Tuesday, February 10, 2009

The Digital Toaster Project: experimentation

At this point I'm still experimenting with materials to use in Yummy's computer.

I bought some non-stick spray to coat the clay figures with and then completely forgot to use it until after I had covered the bits of clay with plaster.

This made it difficult to get the plaster out of the casserole dish later. In fact, the plaster broke down the middle along three of the clay piece. Luckily the break was clean and I could just press the two halves together.

I emptied out a jar of marshmallow fluff that should have been disposed of years ago. I did this because I needed a glass instead of plastic jar to contain the acetone and most things I get from the store have switched to plastic jars. Spaghetti sauce and marshmallow fluff being the only exceptions that I can think of but I'm sure I'm missing something.

Being an experiment, at this early stage I needed to be able to quantify the amount of Styrofoam that could be contained in a set volume of acetone. Since my liquid measuring cup is the final surviving remains of a Sesame Street cooking set I had as a kid and is made of plastic I couldn't use it to measure the acetone. Instead I measured out a cup of water and poured it in the jar. I marked the water level on the jar, decided that was more than I wanted to use, and repeated with half a cup of water. Again, I poured out the water but this time I filled the jar to the half cup mark with acetone.

I should mention that I did all of this near the kitchen stove with the hood fan running so the fumes from the acetone wouldn't build up too much.

Fluid is easy to quantify. Styrofoam is less so. I didn't want to wind up using measurements like "the top piece of packing foam for a 19 inch Dell LCD Monitor". So I decided to use pieces of loose packing peanuts.

I dropped the first peanut in and it sizzled as it melted. It melted pretty fast, too. A snowball on hot coals kind of fast. What remained was as wispy and insubstantial as cobwebs. As the peanuts were white so were the webs.

I kept adding peanuts and kept a tally. Around 20 peanuts I started adding them 5 at a time. Every 5 decapeanuts (1 decapeanut = 10 peanuts) I'd stir the webbing with a screwdriver. This caused the webbing to form into an ooze.

Eventually, I ran low on white peanuts and had to switch to green. I felt that keeping a consistent unit of measure was more important than sticking with a color. The green peanuts left green webbing.

At 3.75 hectopeanuts (375 peanuts) I was sick of this shit. It was getting late and I had work in the morning. The acetone was still a long way from being saturated.

I poked at the goo that the webbing was forming into. It was like runny gum or cheese on really hot pizza.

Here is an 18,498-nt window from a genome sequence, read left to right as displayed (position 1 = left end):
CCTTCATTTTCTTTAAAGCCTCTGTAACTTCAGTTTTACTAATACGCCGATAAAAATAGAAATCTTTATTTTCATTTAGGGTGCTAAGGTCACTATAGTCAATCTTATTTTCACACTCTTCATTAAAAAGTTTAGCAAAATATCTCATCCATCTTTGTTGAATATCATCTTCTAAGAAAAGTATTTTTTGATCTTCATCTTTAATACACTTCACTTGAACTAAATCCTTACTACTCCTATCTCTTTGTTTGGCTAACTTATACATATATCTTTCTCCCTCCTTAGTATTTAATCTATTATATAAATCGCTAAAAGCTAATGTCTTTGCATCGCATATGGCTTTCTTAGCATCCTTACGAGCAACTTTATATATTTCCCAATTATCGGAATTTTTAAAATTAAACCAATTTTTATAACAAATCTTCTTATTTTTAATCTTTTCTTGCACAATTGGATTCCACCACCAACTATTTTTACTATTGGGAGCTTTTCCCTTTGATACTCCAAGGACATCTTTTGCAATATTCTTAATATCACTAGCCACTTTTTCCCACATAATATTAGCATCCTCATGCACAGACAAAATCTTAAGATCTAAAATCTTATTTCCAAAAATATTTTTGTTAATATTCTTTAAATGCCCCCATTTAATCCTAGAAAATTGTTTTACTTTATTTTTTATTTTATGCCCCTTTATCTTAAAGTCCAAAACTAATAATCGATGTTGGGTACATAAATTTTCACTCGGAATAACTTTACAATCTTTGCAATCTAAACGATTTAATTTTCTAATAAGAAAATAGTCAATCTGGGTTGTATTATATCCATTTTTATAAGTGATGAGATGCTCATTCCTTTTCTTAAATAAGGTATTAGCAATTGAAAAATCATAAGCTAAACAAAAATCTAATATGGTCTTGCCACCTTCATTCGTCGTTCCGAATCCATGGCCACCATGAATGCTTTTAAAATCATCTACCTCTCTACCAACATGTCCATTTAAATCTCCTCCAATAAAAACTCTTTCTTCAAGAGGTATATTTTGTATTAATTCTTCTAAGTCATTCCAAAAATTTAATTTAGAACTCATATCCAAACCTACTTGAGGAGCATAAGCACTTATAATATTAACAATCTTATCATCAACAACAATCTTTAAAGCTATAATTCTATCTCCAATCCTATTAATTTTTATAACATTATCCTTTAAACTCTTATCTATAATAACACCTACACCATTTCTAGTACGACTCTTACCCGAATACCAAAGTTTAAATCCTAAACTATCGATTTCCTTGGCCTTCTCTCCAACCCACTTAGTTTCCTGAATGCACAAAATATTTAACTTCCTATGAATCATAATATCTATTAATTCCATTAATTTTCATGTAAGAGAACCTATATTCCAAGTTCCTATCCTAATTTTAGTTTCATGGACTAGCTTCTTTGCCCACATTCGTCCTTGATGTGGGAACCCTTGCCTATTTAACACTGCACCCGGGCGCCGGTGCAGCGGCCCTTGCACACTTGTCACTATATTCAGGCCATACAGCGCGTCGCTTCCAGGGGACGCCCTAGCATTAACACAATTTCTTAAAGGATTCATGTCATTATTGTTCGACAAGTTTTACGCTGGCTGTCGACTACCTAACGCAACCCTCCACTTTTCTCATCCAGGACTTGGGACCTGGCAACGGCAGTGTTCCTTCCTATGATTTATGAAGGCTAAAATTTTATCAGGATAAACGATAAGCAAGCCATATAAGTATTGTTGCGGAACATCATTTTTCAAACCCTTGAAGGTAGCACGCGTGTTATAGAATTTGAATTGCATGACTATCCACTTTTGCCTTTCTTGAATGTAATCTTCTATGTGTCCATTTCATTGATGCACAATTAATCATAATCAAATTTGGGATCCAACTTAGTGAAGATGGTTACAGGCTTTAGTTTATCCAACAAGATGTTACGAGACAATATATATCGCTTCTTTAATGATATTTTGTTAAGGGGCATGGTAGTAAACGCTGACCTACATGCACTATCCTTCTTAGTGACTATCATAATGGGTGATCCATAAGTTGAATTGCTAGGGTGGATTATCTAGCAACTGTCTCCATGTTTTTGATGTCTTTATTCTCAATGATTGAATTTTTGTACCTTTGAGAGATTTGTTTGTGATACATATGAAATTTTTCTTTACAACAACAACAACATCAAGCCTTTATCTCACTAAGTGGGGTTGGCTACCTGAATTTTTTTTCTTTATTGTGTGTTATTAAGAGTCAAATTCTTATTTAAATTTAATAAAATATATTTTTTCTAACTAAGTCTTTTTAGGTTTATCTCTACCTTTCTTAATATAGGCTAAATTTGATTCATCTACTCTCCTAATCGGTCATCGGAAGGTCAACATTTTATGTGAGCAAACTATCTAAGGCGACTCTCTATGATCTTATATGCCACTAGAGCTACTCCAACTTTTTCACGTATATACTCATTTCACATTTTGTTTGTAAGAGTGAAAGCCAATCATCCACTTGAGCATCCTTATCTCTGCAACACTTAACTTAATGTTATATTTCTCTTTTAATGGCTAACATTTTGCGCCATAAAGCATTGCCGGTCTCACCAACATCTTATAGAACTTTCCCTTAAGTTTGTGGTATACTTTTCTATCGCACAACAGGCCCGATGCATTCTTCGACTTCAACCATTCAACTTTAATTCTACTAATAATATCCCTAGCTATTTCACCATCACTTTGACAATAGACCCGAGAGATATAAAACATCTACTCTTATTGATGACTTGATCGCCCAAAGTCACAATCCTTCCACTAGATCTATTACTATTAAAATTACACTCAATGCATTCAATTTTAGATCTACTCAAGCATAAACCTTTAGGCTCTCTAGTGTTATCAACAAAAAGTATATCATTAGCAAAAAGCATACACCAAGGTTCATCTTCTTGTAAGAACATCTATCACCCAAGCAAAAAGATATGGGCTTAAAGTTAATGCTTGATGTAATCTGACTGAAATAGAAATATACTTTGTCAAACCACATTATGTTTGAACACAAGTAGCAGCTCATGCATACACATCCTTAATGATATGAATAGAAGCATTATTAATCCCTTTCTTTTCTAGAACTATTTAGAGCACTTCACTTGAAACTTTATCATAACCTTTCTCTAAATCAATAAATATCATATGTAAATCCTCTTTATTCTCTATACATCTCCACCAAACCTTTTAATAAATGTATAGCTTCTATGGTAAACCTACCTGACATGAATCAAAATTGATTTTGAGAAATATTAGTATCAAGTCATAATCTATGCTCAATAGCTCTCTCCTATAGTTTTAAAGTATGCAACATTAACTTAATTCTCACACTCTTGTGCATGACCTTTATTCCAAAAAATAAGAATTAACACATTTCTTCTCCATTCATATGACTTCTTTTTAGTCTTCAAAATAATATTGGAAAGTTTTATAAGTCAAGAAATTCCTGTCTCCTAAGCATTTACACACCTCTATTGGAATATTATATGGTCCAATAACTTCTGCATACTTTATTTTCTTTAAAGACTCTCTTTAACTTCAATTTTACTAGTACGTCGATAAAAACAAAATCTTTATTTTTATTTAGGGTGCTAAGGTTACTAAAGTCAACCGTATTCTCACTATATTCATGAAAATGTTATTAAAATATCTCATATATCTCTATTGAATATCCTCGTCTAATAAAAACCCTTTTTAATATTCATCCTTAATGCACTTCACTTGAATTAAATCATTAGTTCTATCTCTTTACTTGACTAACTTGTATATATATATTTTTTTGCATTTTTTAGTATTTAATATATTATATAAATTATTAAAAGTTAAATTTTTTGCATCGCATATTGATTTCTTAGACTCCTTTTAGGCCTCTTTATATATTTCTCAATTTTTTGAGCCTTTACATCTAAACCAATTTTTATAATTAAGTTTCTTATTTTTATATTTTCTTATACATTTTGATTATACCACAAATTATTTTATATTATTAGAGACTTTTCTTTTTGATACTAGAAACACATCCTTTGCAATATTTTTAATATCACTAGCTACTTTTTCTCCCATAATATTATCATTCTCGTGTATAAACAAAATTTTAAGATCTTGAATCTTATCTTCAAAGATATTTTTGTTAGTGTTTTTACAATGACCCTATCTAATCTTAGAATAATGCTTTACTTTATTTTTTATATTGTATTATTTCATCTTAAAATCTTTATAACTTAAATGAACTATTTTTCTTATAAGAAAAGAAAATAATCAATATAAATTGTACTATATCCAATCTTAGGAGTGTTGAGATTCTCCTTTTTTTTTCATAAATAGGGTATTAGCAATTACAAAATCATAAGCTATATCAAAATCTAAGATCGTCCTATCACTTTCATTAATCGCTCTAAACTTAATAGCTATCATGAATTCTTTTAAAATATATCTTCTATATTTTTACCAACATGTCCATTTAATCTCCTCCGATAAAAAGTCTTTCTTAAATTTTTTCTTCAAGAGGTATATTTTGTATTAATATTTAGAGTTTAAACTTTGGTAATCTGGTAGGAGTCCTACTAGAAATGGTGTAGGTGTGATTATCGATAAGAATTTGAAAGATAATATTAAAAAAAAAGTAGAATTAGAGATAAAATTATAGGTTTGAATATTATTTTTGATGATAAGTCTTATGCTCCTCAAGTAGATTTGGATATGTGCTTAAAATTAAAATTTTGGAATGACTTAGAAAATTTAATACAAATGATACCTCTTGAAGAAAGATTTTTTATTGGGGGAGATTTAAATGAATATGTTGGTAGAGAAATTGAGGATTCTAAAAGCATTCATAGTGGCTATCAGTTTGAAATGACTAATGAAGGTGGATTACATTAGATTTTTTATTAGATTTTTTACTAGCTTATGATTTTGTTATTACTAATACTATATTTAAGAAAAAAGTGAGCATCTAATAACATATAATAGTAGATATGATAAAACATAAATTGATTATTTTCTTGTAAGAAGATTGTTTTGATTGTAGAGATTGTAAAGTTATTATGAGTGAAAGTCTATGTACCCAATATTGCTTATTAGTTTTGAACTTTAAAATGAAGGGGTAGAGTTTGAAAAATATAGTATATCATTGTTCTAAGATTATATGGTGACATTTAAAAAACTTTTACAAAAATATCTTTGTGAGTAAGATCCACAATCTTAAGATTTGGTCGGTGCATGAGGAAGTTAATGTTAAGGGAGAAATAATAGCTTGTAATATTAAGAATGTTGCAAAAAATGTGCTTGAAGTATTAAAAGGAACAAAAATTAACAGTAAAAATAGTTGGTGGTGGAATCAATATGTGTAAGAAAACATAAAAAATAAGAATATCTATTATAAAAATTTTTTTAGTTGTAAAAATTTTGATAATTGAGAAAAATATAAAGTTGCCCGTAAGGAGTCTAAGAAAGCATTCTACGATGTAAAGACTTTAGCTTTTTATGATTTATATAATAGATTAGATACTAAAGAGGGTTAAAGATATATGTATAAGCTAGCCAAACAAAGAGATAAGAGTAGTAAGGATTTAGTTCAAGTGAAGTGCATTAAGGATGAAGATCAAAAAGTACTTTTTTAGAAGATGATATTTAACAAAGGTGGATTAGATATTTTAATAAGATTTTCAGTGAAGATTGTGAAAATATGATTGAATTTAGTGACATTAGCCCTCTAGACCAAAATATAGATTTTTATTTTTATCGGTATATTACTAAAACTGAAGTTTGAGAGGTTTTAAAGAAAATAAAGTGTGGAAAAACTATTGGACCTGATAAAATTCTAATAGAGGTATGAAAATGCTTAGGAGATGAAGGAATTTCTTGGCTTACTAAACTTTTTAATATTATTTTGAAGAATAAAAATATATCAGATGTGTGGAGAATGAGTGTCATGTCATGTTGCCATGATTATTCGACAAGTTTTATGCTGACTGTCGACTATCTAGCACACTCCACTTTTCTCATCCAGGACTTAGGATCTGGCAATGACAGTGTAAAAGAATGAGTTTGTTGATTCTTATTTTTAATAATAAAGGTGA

The ooze didn't want to pour worth anything. I wound up scooping up globs and pressing them into the moulds. For a mould of any real size you'd want to really apply pressure to get it into place.

The leftovers I scooped from the jar and dropped in my hand to try to
roll into a ball. At first it behaved like dough that needs more
flour. It stuck to my hands in a couple dozen places. I rolled it
anyway. Soon it divided into stuff that wanted to stick to my hands
and stuff that wanted to stick to the ball. The stuff on my hands soon
dried, flaked, and fell off.

The remaining acetone in the jar appears to be about 1/3 of a cup. I'd estimate that 1/2 a cup of acetone would hold 1 kilopeanut.

The ball required constant attention to remain a ball. The acetone evaporated from the surface making it pliable but tough. When squeezed the surface would rupture and the gooey core would come out. I'd roll it back into a ball making the goo the outside and the outside the inside. Air got caught between the folds so that when the leathery outside was inside and soaked up enough acetone to get soft there were air bubbles in there. If the ball was left on a counter for more than a few seconds it would start to flatten. The bottom would also get gooey again and stick to whatever it was resting on. Eventually I waited for a tough exterior, ran a tree ornament wire through it, and
hung it up so I could go to sleep. It sagged and became kind of teardrop shaped except for the folds that ran down from the wire. Think what the skin would look like if you hung a fat kid from his belly button ring.

I rather expected it to stretch out more overnight. Instead it remained in much the same shape the next morning as I'd left it. Tougher, yes; stiffer, yes. There was still a soft core but by squeezing it you could tell it was smaller. I stuffed it in my coat pocket without any fear of it adhering to the fabric.

I poked at the stuff in the moulds before going to work. It's still squooshy but much less so than the night before. Since it's enclosed on all sides but the top I don't think it's setting up as quickly as the leftover ball. I could be wrong. I also stuck wires in the back of the stuff in the moulds so that I'd have something to grab to pull them out.

Everything still smells slightly of acetone, but evaporation really slows once the skin has formed. Naturally, the thinner the piece the faster it hardens. So a couple of pieces could come out by the next second morning. All could come out by the third.

The final product.

1 comment:

Sweetly Single said...

this is soooo cool!!! I can't wait to see the finished project